Architect Joseph N. Biondo designed a house with a high dedication to details, surfaces and playing between indoor and outdoor spaces.
Situated in a typical nondescript subdivision of Eastern Pennsylvania, the house is surrounded by other single-family houses of all shapes and sizes. The primary building materials, site poured concrete and various concrete products, pay respect to the history of Northampton.
This single-family, three bedroom home penetrates into the landscape and becomes one with it. The main living area, whose face is half buried into the landscape, offers no views to the east except that of its walled courtyard. It is to be a peaceful place, a knife of oasis sheltered from sound and views of the subdivision thus creating an outdoor room that opens to the sky. The interior space is open, intimate and neutral with domestic objects articulated as furnishings placed within.
The base of the house is constructed of concrete. This seemingly unnatural mixture of fluid stone and steel reinforcement offers the rough, tactile charm that often emanate from the irregularities of mature buildings. The concrete monolith is treated as an existing condition whose subsequent wood-framed, cementitious clad boxes are carefully inserted.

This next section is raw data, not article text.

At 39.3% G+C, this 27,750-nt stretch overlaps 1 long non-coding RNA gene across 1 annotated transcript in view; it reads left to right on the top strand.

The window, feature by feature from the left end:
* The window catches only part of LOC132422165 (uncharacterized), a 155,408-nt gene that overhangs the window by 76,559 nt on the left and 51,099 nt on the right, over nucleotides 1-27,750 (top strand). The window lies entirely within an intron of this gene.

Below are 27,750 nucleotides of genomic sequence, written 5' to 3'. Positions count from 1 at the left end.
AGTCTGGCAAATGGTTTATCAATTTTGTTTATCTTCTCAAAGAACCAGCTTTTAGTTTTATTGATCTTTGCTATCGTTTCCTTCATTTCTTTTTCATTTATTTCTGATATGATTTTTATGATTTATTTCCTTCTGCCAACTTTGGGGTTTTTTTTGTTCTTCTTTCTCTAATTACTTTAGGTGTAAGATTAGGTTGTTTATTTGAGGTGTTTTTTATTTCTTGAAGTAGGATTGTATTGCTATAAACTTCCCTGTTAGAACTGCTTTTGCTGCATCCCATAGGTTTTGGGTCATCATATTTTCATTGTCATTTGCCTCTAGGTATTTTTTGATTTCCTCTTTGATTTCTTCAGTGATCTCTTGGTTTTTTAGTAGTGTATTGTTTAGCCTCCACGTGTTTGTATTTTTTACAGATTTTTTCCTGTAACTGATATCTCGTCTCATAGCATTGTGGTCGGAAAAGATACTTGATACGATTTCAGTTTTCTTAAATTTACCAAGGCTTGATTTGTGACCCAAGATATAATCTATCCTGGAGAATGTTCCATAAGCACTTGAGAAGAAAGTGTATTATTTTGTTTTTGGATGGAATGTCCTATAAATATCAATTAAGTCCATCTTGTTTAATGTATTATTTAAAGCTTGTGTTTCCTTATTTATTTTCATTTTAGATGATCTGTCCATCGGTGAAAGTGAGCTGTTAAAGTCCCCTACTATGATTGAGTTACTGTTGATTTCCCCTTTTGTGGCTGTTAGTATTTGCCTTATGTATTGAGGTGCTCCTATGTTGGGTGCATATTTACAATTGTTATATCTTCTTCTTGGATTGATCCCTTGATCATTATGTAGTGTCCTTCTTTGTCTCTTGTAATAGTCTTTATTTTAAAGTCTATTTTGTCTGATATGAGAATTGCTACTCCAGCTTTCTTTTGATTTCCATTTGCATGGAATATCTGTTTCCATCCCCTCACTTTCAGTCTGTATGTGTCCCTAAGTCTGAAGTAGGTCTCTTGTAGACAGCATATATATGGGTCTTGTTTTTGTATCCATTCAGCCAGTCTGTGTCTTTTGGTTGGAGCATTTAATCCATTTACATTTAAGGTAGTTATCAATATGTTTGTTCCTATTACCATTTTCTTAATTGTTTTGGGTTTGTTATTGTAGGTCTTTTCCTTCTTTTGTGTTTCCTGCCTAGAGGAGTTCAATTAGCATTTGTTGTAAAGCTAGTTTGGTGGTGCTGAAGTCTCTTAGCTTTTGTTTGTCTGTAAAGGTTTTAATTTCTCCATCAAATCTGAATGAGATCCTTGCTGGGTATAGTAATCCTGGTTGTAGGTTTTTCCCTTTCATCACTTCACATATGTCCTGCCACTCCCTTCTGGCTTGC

This home is an architecture that involves all the senses. The surfaces and details demand to be felt. The spaces and special sequences require to be grasped by the senses that apprehend gravity, driving forces, and temperature. Details involving human contact such as entrance areas, steps, handles and hand rails are treated with particular care. The restricted tolerances of construction elegantly contrasts with the random nature of the organic while the massing, textures, and unevenness of weathering surfaces transmit similar sensations to the landscape.
Photos by Steven Wolfe Photography